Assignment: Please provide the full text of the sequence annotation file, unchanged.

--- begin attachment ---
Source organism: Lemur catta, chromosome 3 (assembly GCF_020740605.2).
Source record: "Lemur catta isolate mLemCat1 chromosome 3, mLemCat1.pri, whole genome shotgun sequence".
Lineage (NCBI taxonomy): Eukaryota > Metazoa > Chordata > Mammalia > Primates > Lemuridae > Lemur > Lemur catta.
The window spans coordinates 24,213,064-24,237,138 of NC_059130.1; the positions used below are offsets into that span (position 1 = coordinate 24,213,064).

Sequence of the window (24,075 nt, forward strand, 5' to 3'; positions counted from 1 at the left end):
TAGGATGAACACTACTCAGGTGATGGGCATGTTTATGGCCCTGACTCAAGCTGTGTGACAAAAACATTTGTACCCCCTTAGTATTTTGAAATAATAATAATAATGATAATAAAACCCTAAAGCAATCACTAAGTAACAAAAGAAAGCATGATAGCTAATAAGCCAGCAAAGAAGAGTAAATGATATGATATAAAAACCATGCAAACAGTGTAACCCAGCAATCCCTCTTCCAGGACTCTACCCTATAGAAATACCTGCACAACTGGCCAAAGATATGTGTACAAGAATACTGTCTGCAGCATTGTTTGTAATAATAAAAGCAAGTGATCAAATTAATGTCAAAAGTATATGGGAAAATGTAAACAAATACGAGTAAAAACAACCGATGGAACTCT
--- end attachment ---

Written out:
Source organism: Lemur catta, chromosome 3 (assembly GCF_020740605.2).
Source record: "Lemur catta isolate mLemCat1 chromosome 3, mLemCat1.pri, whole genome shotgun sequence".
Lineage (NCBI taxonomy): Eukaryota > Metazoa > Chordata > Mammalia > Primates > Lemuridae > Lemur > Lemur catta.
The window spans coordinates 24,213,064-24,237,138 of NC_059130.1; the positions used below are offsets into that span (position 1 = coordinate 24,213,064).

Sequence of the window (24,075 nt, forward strand, 5' to 3'; positions counted from 1 at the left end):
TAGGATGAACACTACTCAGGTGATGGGCATGTTTATGGCCCTGACTCAAGCTGTGTGACAAAAACATTTGTACCCCCTTAGTATTTTGAAATAATAATAATAATGATAATAAAACCCTAAAGCAATCACTAAGTAACAAAAGAAAGCATGATAGCTAATAAGCCAGCAAAGAAGAGTAAATGATATGATATAAAAACCATGCAAACAGTGTAACCCAGCAATCCCTCTTCCAGGACTCTACCCTATAGAAATACCTGCACAACTGGCCAAAGATATGTGTACAAGAATACTGTCTGCAGCATTGTTTGTAATAATAAAAGCAAGTGATCAAATTAATGTCAAAAGTATATGGGAAAATGTAAACAAATACGAGTAAAAACAACCGATGGAACTCT